G: There were still civilian casualties though, including, reportedly, a number of children. Is that just inevitable in this type of operation?

RG: It tends to be. It’s true that initial reports from the battlefield are always wrong, but it appears that the majority of the civilian casualties took place as a result of the bomb that went off on the third floor, and Qurayshi was willing to sacrifice both himself and his family rather than risk capture.

G: In the last couple of years, particularly since President Joe Biden came in, we’ve seen a lot fewer counterterrorism strikes around the world, both drone strikes and these kinds of Special Forces raids. What does this one tell you about the Biden administration’s approach to fighting terrorism?

RG: I think that this is an example of counterterrorism as narrowly and properly defined. This was a classic terrorist leader and a classic decapitation strike, as opposed — to use a starkly different example — to the pattern of drone strikes that we saw in Afghanistan and Pakistan at the height of the U.S. presence there. That was using drones and other counterterrorism methods against an insurgent foe, rather than a terrorist foe. Now, with the U.S. military presence removed from Afghanistan, we’re seeing the U.S. revert to classic counterterror as opposed to counterinsurgency.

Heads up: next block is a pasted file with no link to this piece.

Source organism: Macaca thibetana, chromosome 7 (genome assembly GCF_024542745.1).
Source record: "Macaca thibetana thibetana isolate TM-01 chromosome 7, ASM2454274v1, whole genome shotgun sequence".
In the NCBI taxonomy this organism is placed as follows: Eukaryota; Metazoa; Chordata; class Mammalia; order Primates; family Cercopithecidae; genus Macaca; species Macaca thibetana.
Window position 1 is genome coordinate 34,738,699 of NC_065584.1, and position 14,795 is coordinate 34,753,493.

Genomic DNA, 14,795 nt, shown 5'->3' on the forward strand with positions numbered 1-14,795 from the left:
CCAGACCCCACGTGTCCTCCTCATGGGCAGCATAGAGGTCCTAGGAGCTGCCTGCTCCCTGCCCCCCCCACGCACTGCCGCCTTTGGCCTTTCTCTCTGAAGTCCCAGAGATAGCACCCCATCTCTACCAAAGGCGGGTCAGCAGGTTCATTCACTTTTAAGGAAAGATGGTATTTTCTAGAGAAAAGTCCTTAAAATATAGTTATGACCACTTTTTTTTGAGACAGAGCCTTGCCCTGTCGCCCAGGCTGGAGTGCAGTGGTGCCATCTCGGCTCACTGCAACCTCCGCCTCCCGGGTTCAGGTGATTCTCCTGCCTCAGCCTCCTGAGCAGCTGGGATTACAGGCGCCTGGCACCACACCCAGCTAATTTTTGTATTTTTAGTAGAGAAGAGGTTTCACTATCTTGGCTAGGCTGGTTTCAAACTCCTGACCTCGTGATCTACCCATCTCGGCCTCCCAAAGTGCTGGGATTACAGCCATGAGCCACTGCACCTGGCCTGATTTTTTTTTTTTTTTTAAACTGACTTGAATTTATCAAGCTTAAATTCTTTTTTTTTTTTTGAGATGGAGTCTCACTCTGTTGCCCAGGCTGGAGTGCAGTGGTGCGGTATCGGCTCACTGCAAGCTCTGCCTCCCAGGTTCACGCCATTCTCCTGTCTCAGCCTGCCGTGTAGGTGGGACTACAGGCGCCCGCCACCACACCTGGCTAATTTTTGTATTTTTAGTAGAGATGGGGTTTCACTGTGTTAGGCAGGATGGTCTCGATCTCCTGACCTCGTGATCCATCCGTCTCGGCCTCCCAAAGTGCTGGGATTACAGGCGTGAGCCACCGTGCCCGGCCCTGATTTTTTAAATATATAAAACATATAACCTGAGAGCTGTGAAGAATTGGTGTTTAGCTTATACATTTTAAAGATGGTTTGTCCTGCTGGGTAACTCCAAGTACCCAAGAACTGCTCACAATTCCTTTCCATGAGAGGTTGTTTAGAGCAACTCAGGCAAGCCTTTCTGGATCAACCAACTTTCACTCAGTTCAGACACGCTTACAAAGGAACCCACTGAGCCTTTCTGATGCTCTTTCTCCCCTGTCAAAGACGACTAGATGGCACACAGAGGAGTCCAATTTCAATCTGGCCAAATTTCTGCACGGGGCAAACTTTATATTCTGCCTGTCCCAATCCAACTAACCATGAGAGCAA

G: Qurayshi wasn’t as well known internationally as his predecessor, Abu Bakr al-Baghdadi. How influential a figure was he actually? How big a deal is it that he’s been “taken off the battlefield,” as Biden put it?

RG: Not as significant as one might otherwise expect. And that’s almost by design. ISIS are very much ruled by their ideas, their ideology, the inspiration that they’re able to provide, as opposed to charismatic leadership. Clearly this fellow didn’t set himself up as a charismatic leader. He may not have been capable of it, since he was very much isolated for obvious operational reasons.

That said, the ability of U.S. forces to track this fellow down and to take him out is obviously a bit of an object lesson for others and will make them even more cautious than they otherwise are. But this is not going to cause ISIS to go away by any means.

G: What about globally? Was Qurayshi the operational leader of the ISIS groups in, say, Afghanistan or in North Africa? How much coordination is there between ISIS in Syria and in other countries?

RG: One of the things that I’ve seen, which kind of makes me scratch my head a little bit, in some of the reaction is people making the link between what the U.S. has done in Syria and concerns about Afghanistan and the ISIS presence there. That’s kind of a non sequitur.

I don’t think that there is a great deal, if any, operational control. I think that this is a matter of adherence to a similar doctrine and a desire by these groups to brand themselves in a particular way.


G: So how much of a threat is ISIS today?